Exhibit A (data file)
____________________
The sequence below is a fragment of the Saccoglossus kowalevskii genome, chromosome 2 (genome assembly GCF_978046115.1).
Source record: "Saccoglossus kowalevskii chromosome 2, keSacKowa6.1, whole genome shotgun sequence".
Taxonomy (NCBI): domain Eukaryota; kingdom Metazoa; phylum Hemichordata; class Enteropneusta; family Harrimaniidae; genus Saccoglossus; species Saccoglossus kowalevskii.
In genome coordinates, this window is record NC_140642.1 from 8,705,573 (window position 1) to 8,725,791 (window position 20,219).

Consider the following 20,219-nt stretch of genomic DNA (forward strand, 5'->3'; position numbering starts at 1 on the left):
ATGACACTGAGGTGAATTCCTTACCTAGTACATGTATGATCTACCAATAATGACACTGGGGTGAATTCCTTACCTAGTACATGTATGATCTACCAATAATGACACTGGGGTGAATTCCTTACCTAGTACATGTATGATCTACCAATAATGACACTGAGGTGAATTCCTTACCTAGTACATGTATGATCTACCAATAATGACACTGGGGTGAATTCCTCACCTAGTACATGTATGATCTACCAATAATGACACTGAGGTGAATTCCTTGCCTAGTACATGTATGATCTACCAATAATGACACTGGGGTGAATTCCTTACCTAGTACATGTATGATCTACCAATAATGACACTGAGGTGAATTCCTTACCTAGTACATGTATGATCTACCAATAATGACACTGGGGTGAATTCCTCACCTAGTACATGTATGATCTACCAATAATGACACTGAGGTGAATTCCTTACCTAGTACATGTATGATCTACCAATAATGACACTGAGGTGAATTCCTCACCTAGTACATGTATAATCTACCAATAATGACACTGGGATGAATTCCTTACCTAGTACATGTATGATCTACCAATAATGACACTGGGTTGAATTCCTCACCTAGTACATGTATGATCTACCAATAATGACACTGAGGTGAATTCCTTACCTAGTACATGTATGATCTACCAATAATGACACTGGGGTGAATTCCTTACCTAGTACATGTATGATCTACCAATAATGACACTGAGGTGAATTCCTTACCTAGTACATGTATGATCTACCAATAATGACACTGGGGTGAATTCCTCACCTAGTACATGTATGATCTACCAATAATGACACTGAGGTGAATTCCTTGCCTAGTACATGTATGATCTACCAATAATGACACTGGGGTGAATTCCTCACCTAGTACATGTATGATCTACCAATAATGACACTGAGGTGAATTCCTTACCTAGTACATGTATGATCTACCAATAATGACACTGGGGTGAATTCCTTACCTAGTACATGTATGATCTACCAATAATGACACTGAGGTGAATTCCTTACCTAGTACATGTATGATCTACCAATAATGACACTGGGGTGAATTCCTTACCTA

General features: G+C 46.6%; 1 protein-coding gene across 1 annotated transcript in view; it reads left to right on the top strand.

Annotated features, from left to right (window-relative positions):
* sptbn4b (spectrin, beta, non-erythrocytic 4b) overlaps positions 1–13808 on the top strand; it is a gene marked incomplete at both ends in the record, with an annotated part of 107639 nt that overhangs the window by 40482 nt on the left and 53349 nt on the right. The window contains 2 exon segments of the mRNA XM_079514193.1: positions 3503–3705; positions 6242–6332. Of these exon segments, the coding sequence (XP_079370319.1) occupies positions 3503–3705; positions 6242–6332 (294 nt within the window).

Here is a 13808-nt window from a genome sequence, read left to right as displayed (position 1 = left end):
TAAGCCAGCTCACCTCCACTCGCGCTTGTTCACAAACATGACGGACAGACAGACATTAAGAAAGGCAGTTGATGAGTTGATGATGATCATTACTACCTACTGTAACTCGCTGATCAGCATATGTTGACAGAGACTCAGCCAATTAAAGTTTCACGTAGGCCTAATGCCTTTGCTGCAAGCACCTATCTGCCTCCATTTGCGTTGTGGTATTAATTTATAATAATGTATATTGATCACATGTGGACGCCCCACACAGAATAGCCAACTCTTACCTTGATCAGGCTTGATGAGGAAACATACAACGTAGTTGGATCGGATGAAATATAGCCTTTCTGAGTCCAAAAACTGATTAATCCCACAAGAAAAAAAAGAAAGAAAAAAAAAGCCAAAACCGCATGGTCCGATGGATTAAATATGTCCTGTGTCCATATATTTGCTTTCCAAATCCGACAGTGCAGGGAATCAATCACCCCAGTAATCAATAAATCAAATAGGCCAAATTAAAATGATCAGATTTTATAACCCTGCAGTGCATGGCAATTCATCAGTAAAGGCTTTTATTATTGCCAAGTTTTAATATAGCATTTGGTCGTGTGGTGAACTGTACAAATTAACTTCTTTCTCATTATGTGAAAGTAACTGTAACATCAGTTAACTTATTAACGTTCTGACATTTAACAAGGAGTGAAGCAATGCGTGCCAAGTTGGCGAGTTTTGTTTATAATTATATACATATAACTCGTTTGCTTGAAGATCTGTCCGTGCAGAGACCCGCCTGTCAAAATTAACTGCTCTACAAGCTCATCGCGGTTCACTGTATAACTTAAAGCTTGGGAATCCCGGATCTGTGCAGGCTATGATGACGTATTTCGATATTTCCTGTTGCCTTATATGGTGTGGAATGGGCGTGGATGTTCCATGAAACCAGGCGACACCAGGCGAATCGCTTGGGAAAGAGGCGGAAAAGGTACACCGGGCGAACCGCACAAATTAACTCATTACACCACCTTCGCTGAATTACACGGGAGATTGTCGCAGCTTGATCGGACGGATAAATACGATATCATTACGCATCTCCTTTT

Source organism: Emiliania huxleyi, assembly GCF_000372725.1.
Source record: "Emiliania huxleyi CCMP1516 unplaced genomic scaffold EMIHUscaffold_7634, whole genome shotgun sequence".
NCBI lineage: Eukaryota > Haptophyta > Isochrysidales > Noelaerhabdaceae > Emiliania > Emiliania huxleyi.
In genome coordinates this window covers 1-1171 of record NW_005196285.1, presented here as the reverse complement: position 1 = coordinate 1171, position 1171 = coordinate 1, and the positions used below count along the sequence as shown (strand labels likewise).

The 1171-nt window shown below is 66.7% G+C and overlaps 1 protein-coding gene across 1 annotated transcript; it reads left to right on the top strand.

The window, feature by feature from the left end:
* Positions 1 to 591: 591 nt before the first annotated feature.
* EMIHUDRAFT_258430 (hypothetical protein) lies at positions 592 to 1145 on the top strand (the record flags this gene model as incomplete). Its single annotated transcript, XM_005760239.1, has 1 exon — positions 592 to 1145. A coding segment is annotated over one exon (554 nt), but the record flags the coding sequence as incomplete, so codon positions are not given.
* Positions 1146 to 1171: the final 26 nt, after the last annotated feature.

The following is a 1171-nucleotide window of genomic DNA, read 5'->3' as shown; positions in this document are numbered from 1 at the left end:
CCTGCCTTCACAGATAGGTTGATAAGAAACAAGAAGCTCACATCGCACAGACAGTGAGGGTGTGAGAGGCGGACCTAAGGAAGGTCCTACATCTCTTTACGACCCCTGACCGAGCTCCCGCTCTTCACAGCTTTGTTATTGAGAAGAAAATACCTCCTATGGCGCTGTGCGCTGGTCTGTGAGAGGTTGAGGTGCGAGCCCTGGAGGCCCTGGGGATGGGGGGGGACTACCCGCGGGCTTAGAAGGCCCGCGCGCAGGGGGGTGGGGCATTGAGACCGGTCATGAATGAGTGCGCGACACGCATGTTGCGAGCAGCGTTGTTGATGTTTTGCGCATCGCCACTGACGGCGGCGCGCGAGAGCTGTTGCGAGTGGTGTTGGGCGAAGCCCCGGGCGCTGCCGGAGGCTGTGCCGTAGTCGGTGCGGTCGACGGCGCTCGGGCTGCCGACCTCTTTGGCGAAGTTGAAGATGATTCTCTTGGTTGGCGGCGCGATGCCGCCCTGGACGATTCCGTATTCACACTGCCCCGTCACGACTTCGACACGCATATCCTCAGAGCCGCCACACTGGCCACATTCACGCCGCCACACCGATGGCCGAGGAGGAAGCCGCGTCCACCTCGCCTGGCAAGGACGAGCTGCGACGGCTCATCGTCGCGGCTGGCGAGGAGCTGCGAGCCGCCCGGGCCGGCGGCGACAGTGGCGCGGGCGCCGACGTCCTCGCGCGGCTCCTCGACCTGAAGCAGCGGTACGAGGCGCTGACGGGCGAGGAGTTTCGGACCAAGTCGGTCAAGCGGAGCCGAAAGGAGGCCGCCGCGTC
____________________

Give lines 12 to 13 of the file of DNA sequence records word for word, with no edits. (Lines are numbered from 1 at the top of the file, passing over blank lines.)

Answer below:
Source organism: Emiliania huxleyi, assembly GCF_000372725.1.
Source record: "Emiliania huxleyi CCMP1516 unplaced genomic scaffold EMIHUscaffold_7634, whole genome shotgun sequence".